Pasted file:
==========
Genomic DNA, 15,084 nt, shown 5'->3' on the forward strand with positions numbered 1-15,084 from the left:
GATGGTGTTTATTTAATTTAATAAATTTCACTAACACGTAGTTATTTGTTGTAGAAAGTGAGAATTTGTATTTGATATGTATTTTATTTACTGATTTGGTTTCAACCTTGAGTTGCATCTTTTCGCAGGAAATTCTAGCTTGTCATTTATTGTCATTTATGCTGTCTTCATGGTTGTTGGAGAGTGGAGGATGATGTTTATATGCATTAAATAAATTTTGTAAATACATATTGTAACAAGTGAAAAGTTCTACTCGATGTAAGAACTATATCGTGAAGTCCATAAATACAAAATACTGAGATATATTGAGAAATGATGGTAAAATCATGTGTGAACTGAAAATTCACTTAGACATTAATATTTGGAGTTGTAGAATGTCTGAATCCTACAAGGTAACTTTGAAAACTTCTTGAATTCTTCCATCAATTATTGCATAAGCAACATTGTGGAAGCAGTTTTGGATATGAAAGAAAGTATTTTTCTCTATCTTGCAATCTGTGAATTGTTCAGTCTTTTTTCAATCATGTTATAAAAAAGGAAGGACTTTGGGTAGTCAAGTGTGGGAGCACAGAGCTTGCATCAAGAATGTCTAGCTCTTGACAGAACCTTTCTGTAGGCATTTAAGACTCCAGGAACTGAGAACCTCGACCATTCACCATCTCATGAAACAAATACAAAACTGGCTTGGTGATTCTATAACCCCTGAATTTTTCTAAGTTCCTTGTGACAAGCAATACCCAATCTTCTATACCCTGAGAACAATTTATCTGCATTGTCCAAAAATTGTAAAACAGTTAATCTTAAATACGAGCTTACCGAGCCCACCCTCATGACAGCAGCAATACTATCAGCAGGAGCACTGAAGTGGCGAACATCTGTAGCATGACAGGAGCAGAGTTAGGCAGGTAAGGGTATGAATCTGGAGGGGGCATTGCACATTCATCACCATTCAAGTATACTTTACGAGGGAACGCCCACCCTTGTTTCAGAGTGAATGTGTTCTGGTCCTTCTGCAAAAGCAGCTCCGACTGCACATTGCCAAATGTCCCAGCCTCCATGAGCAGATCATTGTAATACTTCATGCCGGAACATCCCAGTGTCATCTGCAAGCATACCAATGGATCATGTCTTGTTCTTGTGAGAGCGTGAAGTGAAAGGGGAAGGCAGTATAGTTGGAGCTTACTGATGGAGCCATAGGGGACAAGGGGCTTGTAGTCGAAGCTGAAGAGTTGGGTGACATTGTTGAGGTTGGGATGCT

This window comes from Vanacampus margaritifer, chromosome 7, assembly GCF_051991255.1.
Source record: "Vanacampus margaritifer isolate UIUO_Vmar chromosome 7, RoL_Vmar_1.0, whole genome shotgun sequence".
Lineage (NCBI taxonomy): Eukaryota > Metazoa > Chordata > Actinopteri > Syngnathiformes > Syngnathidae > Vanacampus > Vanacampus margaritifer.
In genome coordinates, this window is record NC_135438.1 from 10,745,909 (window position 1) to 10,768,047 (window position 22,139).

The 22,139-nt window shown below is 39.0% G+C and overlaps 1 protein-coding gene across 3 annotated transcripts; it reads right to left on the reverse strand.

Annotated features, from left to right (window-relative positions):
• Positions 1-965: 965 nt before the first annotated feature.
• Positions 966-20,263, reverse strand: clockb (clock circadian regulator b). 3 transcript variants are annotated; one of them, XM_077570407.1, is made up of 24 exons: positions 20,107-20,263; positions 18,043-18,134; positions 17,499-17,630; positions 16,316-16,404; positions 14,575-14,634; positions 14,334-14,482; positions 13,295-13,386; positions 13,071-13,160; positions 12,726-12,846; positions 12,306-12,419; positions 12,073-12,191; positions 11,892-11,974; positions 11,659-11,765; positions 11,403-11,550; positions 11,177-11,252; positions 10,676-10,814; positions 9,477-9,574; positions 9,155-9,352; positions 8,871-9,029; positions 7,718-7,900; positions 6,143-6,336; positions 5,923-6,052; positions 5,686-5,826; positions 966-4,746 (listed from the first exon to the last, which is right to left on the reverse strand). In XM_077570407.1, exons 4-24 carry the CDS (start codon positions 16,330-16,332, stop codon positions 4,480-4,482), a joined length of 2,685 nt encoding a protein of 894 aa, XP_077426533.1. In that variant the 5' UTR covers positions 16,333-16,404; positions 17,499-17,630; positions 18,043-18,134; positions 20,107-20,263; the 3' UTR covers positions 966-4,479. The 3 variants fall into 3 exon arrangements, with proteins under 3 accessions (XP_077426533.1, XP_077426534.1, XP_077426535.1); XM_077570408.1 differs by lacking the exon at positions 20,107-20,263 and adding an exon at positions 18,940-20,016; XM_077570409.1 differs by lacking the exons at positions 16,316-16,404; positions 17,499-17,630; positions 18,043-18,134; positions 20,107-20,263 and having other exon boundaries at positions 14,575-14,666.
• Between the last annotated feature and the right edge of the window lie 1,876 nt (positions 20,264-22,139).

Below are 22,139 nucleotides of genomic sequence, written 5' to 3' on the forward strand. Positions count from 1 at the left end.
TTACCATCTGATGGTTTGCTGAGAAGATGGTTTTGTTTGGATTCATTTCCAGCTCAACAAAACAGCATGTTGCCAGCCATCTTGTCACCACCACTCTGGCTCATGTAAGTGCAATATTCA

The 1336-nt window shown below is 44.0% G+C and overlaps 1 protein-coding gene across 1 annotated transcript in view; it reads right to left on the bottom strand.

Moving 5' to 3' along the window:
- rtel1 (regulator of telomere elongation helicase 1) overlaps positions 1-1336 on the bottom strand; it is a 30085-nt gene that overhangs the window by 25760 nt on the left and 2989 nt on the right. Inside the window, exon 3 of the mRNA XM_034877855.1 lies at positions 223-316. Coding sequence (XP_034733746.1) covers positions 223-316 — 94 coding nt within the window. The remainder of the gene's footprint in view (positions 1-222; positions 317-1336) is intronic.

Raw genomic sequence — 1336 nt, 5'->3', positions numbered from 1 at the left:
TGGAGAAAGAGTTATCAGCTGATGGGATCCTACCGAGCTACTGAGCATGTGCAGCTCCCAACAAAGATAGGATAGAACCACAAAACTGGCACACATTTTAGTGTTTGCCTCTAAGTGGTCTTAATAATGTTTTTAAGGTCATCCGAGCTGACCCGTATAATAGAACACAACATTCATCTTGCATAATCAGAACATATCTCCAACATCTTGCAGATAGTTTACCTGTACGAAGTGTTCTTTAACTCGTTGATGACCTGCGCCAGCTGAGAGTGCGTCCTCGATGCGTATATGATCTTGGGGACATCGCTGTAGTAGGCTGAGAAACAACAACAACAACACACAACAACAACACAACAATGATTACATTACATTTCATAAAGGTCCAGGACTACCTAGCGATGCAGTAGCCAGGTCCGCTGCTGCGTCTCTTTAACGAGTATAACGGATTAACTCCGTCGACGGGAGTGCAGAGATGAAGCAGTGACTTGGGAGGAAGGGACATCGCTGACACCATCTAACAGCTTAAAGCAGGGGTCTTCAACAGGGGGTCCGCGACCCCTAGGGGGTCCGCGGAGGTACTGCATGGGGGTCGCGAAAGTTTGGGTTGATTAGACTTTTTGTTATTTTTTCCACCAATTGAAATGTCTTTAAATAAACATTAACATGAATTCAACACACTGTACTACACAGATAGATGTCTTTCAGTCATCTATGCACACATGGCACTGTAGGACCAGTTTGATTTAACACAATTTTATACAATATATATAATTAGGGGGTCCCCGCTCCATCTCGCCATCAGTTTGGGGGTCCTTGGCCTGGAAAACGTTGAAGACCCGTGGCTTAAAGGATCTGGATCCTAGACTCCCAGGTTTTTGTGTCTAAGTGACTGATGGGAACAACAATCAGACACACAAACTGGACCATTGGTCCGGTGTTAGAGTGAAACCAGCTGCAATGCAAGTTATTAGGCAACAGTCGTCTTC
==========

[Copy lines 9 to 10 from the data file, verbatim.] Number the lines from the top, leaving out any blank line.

• Positions 1-965: 965 nt before the first annotated feature.
• Positions 966-20,263, reverse strand: clockb (clock circadian regulator b). 3 transcript variants are annotated; one of them, XM_077570407.1, is made up of 24 exons: positions 20,107-20,263; positions 18,043-18,134; positions 17,499-17,630; positions 16,316-16,404; positions 14,575-14,634; positions 14,334-14,482; positions 13,295-13,386; positions 13,071-13,160; positions 12,726-12,846; positions 12,306-12,419; positions 12,073-12,191; positions 11,892-11,974; positions 11,659-11,765; positions 11,403-11,550; positions 11,177-11,252; positions 10,676-10,814; positions 9,477-9,574; positions 9,155-9,352; positions 8,871-9,029; positions 7,718-7,900; positions 6,143-6,336; positions 5,923-6,052; positions 5,686-5,826; positions 966-4,746 (listed from the first exon to the last, which is right to left on the reverse strand). In XM_077570407.1, exons 4-24 carry the CDS (start codon positions 16,330-16,332, stop codon positions 4,480-4,482), a joined length of 2,685 nt encoding a protein of 894 aa, XP_077426533.1. In that variant the 5' UTR covers positions 16,333-16,404; positions 17,499-17,630; positions 18,043-18,134; positions 20,107-20,263; the 3' UTR covers positions 966-4,479. The 3 variants fall into 3 exon arrangements, with proteins under 3 accessions (XP_077426533.1, XP_077426534.1, XP_077426535.1); XM_077570408.1 differs by lacking the exon at positions 20,107-20,263 and adding an exon at positions 18,940-20,016; XM_077570409.1 differs by lacking the exons at positions 16,316-16,404; positions 17,499-17,630; positions 18,043-18,134; positions 20,107-20,263 and having other exon boundaries at positions 14,575-14,666.